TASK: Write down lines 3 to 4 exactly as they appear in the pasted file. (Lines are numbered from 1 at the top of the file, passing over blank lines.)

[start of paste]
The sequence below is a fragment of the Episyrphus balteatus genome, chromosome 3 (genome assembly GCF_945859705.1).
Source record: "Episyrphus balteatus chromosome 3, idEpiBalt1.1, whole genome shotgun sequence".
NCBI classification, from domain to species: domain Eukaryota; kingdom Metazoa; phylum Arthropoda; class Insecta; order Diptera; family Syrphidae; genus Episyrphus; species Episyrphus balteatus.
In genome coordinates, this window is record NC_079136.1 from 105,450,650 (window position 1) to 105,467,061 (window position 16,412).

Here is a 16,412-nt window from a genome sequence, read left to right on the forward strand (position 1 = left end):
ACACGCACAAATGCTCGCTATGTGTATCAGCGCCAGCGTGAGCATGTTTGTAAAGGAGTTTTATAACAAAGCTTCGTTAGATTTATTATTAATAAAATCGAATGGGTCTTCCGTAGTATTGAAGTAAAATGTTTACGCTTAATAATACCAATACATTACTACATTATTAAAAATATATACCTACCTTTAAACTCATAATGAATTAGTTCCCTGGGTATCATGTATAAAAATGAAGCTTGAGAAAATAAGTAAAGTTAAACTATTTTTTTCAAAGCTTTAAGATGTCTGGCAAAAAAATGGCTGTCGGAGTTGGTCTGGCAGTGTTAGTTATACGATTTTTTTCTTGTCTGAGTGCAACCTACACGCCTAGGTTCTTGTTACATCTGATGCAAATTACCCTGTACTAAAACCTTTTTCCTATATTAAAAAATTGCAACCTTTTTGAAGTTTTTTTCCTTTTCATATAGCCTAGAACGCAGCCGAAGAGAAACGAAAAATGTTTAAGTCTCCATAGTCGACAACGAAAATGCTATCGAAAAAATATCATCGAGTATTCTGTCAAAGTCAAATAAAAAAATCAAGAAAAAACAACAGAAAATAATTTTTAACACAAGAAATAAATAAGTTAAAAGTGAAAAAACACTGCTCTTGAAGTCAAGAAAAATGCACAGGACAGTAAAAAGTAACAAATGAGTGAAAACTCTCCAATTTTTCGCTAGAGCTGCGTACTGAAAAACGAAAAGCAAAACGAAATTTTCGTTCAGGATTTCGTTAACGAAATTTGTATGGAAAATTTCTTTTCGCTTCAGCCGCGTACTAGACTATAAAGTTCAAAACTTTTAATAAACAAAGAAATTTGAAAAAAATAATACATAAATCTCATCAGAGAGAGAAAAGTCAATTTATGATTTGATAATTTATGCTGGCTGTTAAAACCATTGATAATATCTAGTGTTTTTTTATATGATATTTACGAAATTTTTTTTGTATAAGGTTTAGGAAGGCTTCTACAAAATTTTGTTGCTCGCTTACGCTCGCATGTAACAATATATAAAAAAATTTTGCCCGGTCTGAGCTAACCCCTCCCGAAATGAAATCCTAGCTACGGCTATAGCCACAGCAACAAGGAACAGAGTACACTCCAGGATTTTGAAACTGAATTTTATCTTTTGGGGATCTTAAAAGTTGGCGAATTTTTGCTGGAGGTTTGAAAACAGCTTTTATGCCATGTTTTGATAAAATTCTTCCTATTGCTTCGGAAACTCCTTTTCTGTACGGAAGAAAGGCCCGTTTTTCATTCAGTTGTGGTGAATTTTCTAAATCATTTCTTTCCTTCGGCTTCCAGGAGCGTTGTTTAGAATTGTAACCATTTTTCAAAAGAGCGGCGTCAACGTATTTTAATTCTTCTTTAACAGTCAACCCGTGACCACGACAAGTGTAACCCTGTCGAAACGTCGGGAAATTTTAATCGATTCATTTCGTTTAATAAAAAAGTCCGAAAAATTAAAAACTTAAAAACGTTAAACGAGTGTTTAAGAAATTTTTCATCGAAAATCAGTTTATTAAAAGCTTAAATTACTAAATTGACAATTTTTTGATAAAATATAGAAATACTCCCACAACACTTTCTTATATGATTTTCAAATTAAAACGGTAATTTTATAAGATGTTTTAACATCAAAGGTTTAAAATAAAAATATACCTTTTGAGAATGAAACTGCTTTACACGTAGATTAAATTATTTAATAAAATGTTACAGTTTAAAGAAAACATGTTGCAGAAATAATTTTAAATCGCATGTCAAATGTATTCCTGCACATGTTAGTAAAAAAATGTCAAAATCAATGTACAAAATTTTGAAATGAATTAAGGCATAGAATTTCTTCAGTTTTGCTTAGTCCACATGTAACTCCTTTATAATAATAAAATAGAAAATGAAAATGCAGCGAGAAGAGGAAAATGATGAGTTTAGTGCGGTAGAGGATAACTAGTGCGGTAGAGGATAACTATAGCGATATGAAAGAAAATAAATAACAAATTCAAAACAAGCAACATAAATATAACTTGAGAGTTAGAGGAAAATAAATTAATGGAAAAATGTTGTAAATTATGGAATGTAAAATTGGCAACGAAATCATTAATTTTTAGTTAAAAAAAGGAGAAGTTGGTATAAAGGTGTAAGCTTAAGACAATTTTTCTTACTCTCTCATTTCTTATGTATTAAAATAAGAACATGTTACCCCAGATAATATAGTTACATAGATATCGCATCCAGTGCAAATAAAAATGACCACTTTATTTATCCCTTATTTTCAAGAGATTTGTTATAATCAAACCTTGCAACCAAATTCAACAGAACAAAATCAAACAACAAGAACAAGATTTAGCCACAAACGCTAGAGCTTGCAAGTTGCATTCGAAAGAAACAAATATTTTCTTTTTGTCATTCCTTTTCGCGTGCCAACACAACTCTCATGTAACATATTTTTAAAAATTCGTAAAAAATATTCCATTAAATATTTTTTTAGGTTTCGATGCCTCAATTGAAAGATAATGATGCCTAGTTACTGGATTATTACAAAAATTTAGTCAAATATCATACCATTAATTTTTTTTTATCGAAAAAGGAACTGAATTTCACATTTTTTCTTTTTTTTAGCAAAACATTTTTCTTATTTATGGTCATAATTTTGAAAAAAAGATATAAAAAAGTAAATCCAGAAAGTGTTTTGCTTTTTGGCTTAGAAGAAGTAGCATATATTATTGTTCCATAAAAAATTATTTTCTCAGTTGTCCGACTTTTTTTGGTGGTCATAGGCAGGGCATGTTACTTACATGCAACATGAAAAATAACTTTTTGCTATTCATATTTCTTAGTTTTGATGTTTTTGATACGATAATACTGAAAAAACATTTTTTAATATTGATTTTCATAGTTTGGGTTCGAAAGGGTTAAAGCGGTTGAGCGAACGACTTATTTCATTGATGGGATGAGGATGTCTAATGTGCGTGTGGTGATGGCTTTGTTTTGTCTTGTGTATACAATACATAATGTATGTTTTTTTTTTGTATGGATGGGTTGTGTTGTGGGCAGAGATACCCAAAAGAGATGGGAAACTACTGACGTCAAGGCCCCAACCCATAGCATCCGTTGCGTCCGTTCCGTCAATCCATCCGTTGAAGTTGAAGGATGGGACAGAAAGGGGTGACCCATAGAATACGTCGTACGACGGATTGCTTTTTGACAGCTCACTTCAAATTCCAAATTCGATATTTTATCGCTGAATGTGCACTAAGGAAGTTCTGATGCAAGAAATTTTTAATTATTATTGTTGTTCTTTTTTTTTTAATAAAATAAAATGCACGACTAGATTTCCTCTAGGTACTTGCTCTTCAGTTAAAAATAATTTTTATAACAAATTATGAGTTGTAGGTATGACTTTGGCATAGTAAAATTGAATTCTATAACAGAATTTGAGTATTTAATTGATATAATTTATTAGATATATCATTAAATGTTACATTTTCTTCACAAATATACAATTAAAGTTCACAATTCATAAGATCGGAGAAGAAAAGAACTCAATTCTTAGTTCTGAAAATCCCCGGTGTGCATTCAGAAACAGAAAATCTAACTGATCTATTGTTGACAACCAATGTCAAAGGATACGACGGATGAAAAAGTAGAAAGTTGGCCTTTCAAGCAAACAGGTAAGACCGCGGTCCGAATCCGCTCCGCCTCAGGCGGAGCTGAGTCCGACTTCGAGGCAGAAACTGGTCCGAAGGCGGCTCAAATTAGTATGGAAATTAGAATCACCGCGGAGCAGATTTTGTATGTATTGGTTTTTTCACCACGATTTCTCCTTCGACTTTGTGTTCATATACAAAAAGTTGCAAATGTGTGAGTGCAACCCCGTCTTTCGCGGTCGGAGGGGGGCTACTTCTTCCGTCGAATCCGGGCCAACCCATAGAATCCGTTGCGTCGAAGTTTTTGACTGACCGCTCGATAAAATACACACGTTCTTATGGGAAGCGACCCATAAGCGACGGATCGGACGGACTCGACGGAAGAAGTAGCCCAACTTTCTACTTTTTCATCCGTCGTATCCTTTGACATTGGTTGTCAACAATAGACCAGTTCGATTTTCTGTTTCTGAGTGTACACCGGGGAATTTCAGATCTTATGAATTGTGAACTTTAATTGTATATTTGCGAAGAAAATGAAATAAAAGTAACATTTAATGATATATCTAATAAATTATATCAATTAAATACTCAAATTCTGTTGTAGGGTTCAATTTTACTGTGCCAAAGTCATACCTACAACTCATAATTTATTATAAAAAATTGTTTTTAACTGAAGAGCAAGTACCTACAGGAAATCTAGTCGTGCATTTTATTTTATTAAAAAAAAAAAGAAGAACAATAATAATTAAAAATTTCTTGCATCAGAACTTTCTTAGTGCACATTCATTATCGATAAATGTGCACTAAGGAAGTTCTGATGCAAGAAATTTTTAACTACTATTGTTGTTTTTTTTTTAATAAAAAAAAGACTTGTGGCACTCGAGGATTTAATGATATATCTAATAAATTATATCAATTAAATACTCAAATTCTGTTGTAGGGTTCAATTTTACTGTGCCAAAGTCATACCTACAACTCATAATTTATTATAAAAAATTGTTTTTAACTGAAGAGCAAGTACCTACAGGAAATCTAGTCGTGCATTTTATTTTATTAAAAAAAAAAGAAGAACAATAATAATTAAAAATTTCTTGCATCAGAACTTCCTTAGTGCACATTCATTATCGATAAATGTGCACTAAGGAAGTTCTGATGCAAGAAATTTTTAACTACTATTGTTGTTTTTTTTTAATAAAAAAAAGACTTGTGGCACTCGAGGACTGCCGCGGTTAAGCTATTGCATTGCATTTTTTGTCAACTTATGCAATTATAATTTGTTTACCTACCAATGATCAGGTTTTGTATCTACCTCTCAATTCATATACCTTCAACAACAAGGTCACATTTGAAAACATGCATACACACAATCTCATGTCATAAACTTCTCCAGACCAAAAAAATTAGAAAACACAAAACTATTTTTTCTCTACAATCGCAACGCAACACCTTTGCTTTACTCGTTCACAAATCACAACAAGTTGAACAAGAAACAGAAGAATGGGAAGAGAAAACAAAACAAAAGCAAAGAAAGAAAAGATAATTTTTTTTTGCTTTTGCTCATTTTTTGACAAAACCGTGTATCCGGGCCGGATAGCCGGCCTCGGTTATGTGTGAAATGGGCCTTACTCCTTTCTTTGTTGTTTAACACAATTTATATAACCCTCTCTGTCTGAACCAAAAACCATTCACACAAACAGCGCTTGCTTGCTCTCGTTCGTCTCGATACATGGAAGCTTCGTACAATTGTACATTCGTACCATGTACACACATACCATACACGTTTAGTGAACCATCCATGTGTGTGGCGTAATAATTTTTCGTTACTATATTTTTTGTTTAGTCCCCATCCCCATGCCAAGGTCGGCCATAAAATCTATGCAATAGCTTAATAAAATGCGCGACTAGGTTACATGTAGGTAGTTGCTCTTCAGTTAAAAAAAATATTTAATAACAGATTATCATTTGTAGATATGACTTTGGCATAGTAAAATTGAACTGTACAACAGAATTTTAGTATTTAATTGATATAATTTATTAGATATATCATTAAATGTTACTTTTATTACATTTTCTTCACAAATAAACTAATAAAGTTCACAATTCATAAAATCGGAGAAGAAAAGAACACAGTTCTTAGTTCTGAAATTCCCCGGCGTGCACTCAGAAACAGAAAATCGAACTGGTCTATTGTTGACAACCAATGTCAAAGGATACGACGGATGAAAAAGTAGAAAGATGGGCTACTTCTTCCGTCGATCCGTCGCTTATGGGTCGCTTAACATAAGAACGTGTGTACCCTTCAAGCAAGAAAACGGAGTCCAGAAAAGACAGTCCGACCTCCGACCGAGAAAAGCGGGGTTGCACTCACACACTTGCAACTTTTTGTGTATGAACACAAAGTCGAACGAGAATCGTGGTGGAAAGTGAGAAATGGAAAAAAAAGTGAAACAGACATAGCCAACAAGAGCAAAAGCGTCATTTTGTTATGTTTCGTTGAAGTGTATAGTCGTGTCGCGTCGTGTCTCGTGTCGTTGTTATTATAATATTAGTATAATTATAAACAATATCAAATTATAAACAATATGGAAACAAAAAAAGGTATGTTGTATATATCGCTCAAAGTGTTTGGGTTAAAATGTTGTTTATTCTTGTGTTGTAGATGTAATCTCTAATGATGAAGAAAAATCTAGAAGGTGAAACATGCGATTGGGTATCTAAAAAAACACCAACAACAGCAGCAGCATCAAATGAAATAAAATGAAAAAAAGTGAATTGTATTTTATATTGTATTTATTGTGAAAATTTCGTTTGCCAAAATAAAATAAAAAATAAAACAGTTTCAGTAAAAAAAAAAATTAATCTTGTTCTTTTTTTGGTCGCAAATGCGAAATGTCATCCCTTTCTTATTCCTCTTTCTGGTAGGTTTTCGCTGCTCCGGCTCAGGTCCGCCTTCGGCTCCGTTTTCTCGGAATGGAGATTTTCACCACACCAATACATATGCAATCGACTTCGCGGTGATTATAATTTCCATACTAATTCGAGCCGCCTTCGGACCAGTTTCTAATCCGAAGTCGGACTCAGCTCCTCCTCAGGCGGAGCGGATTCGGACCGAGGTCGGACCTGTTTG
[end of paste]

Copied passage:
NCBI classification, from domain to species: domain Eukaryota; kingdom Metazoa; phylum Arthropoda; class Insecta; order Diptera; family Syrphidae; genus Episyrphus; species Episyrphus balteatus.
In genome coordinates, this window is record NC_079136.1 from 105,450,650 (window position 1) to 105,467,061 (window position 16,412).